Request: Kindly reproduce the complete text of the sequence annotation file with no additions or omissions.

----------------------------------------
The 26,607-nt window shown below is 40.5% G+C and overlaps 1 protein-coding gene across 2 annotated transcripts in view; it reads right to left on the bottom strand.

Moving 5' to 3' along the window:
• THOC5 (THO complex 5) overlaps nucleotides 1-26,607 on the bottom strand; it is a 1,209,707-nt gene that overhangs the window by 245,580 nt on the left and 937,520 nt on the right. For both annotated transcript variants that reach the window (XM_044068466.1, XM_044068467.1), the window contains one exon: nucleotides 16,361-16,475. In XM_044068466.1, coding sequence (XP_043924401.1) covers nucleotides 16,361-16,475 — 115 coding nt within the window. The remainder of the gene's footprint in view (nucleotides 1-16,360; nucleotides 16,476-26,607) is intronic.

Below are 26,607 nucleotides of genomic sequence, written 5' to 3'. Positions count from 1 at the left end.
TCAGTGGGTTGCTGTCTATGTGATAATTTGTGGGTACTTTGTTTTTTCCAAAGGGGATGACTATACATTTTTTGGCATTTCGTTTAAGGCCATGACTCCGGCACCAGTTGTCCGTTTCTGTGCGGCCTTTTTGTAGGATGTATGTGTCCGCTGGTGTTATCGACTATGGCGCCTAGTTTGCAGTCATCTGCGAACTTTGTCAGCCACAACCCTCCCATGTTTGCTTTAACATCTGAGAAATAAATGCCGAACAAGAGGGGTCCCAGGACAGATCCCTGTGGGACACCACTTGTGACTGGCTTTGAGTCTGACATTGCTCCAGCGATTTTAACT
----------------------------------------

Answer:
The 26,607-nt window shown below is 40.5% G+C and overlaps 1 protein-coding gene across 2 annotated transcripts in view; it reads right to left on the bottom strand.

Moving 5' to 3' along the window:
• THOC5 (THO complex 5) overlaps nucleotides 1-26,607 on the bottom strand; it is a 1,209,707-nt gene that overhangs the window by 245,580 nt on the left and 937,520 nt on the right. For both annotated transcript variants that reach the window (XM_044068466.1, XM_044068467.1), the window contains one exon: nucleotides 16,361-16,475. In XM_044068466.1, coding sequence (XP_043924401.1) covers nucleotides 16,361-16,475 — 115 coding nt within the window. The remainder of the gene's footprint in view (nucleotides 1-16,360; nucleotides 16,476-26,607) is intronic.

Below are 26,607 nucleotides of genomic sequence, written 5' to 3'. Positions count from 1 at the left end.
TCAGTGGGTTGCTGTCTATGTGATAATTTGTGGGTACTTTGTTTTTTCCAAAGGGGATGACTATACATTTTTTGGCATTTCGTTTAAGGCCATGACTCCGGCACCAGTTGTCCGTTTCTGTGCGGCCTTTTTGTAGGATGTATGTGTCCGCTGGTGTTATCGACTATGGCGCCTAGTTTGCAGTCATCTGCGAACTTTGTCAGCCACAACCCTCCCATGTTTGCTTTAACATCTGAGAAATAAATGCCGAACAAGAGGGGTCCCAGGACAGATCCCTGTGGGACACCACTTGTGACTGGCTTTGAGTCTGACATTGCTCCAGCGATTTTAACT